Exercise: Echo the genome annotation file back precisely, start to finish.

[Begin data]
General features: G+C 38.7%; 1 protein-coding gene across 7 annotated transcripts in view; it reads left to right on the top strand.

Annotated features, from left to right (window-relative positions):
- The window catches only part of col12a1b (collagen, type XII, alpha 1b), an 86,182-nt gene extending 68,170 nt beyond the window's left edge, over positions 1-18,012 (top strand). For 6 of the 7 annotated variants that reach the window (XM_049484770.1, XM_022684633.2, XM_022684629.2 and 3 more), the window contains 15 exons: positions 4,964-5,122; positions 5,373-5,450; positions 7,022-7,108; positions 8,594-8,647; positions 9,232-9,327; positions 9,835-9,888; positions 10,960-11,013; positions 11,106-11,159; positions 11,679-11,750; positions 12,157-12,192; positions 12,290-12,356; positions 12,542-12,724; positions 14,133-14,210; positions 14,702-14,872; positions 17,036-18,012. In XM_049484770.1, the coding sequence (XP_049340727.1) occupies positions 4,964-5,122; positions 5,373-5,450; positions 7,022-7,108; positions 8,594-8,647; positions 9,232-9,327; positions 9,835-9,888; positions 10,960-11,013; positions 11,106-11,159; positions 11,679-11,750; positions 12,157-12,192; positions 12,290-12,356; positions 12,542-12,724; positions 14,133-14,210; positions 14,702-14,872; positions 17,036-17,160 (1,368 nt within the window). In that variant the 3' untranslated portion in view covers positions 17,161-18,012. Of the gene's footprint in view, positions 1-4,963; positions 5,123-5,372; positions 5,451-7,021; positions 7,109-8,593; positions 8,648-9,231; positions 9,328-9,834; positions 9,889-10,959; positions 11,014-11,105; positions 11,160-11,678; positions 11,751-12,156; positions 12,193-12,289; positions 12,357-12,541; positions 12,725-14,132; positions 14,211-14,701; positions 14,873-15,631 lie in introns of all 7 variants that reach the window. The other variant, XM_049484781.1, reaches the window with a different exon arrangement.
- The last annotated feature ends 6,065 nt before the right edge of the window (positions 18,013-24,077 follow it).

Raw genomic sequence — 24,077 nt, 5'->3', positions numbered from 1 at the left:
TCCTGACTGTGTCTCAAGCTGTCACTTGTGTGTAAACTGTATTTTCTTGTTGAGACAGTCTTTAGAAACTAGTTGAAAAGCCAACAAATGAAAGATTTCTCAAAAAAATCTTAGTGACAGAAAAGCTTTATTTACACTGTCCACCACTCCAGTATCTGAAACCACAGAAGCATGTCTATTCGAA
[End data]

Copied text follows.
General features: G+C 38.7%; 1 protein-coding gene across 7 annotated transcripts in view; it reads left to right on the top strand.

Annotated features, from left to right (window-relative positions):
- The window catches only part of col12a1b (collagen, type XII, alpha 1b), an 86,182-nt gene extending 68,170 nt beyond the window's left edge, over positions 1-18,012 (top strand). For 6 of the 7 annotated variants that reach the window (XM_049484770.1, XM_022684633.2, XM_022684629.2 and 3 more), the window contains 15 exons: positions 4,964-5,122; positions 5,373-5,450; positions 7,022-7,108; positions 8,594-8,647; positions 9,232-9,327; positions 9,835-9,888; positions 10,960-11,013; positions 11,106-11,159; positions 11,679-11,750; positions 12,157-12,192; positions 12,290-12,356; positions 12,542-12,724; positions 14,133-14,210; positions 14,702-14,872; positions 17,036-18,012. In XM_049484770.1, the coding sequence (XP_049340727.1) occupies positions 4,964-5,122; positions 5,373-5,450; positions 7,022-7,108; positions 8,594-8,647; positions 9,232-9,327; positions 9,835-9,888; positions 10,960-11,013; positions 11,106-11,159; positions 11,679-11,750; positions 12,157-12,192; positions 12,290-12,356; positions 12,542-12,724; positions 14,133-14,210; positions 14,702-14,872; positions 17,036-17,160 (1,368 nt within the window). In that variant the 3' untranslated portion in view covers positions 17,161-18,012. Of the gene's footprint in view, positions 1-4,963; positions 5,123-5,372; positions 5,451-7,021; positions 7,109-8,593; positions 8,648-9,231; positions 9,328-9,834; positions 9,889-10,959; positions 11,014-11,105; positions 11,160-11,678; positions 11,751-12,156; positions 12,193-12,289; positions 12,357-12,541; positions 12,725-14,132; positions 14,211-14,701; positions 14,873-15,631 lie in introns of all 7 variants that reach the window. The other variant, XM_049484781.1, reaches the window with a different exon arrangement.
- The last annotated feature ends 6,065 nt before the right edge of the window (positions 18,013-24,077 follow it).

Raw genomic sequence — 24,077 nt, 5'->3', positions numbered from 1 at the left:
TCCTGACTGTGTCTCAAGCTGTCACTTGTGTGTAAACTGTATTTTCTTGTTGAGACAGTCTTTAGAAACTAGTTGAAAAGCCAACAAATGAAAGATTTCTCAAAAAAATCTTAGTGACAGAAAAGCTTTATTTACACTGTCCACCACTCCAGTATCTGAAACCACAGAAGCATGTCTATTCGAA